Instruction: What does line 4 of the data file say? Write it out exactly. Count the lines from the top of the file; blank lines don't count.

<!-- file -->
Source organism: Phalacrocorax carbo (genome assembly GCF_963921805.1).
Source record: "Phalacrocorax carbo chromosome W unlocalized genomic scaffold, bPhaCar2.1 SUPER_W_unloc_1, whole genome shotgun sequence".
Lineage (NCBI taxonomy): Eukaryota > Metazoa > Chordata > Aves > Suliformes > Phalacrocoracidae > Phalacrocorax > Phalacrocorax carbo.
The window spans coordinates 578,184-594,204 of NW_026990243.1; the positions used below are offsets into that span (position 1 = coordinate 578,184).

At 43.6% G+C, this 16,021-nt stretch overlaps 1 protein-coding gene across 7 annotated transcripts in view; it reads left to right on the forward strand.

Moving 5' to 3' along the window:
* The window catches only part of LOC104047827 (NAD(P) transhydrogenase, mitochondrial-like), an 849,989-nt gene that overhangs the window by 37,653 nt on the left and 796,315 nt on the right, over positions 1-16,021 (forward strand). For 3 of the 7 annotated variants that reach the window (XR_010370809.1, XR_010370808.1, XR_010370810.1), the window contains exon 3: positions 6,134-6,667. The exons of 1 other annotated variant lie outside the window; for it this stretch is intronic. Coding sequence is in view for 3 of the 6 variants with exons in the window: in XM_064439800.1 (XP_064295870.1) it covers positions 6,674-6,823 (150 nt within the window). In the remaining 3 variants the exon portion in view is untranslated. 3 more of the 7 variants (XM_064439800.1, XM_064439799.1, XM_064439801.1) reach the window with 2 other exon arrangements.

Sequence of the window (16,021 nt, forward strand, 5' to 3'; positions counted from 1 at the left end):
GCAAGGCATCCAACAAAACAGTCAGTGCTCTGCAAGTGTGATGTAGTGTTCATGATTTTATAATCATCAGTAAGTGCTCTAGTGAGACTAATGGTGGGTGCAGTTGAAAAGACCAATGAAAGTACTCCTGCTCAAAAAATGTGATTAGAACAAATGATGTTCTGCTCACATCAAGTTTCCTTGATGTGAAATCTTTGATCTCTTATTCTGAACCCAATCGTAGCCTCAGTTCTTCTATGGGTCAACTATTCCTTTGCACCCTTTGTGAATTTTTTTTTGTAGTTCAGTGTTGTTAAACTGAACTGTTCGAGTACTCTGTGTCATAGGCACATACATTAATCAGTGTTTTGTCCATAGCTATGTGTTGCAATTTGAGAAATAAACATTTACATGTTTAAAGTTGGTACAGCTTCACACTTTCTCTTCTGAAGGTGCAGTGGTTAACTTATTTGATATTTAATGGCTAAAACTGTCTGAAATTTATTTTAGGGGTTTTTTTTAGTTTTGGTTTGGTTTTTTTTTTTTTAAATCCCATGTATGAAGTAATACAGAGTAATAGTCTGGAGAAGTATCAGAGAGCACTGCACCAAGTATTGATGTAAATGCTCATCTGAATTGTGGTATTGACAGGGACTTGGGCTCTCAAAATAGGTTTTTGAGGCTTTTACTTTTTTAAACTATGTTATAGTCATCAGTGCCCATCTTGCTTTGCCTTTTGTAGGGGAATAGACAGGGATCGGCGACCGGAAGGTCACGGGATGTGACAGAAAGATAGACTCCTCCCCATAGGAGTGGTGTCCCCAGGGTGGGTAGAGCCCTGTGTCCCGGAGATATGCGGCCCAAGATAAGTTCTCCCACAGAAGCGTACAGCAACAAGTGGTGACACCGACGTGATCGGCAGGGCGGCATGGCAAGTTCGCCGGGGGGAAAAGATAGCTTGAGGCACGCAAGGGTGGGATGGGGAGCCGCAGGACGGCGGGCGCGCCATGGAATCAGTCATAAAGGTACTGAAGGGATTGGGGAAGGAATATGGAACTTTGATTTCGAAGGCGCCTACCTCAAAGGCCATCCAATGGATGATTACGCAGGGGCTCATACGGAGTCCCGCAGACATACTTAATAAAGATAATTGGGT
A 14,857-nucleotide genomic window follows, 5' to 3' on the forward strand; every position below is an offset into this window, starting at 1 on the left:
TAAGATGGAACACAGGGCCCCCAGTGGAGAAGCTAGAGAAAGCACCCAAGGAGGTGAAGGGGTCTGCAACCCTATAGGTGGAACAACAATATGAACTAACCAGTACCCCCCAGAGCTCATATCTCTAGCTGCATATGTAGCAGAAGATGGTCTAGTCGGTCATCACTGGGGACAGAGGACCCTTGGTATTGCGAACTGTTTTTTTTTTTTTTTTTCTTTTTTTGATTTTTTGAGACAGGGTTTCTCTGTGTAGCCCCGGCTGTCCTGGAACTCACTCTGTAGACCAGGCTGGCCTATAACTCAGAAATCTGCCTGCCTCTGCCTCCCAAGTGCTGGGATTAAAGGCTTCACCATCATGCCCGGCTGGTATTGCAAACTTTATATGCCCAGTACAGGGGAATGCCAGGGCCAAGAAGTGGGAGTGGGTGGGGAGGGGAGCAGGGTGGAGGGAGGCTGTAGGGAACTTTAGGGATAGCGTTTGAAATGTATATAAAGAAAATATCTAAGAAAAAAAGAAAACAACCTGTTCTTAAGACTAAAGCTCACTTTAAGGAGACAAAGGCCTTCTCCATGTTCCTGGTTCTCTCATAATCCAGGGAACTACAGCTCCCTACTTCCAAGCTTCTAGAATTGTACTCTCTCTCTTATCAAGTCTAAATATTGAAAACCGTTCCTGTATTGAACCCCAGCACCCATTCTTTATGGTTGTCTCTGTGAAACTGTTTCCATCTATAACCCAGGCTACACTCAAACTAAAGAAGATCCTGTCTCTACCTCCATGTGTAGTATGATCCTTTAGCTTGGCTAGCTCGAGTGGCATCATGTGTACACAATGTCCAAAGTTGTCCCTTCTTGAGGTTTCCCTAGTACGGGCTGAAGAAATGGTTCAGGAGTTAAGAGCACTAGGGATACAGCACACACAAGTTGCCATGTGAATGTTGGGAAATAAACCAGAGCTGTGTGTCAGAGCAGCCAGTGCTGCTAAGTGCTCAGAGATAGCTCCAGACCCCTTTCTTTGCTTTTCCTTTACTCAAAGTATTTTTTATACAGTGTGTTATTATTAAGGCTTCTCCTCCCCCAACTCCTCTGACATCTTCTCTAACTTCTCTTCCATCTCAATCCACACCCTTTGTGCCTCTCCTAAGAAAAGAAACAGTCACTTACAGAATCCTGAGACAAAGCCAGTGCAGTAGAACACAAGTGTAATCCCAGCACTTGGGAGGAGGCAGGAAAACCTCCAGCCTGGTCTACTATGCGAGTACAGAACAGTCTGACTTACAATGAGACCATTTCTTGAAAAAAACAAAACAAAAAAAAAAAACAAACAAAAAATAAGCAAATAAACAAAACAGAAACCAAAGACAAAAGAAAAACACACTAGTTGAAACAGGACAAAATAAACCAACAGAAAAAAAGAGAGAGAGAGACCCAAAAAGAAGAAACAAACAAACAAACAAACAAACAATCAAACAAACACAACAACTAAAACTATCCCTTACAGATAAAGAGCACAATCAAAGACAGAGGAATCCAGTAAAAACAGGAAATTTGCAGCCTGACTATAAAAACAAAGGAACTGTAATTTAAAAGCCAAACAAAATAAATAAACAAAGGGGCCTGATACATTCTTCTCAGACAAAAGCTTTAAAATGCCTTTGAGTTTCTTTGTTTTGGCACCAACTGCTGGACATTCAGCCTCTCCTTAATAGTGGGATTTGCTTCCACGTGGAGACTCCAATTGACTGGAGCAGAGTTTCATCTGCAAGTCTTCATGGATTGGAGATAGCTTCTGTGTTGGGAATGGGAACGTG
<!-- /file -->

The window spans coordinates 578,184-594,204 of NW_026990243.1; the positions used below are offsets into that span (position 1 = coordinate 578,184).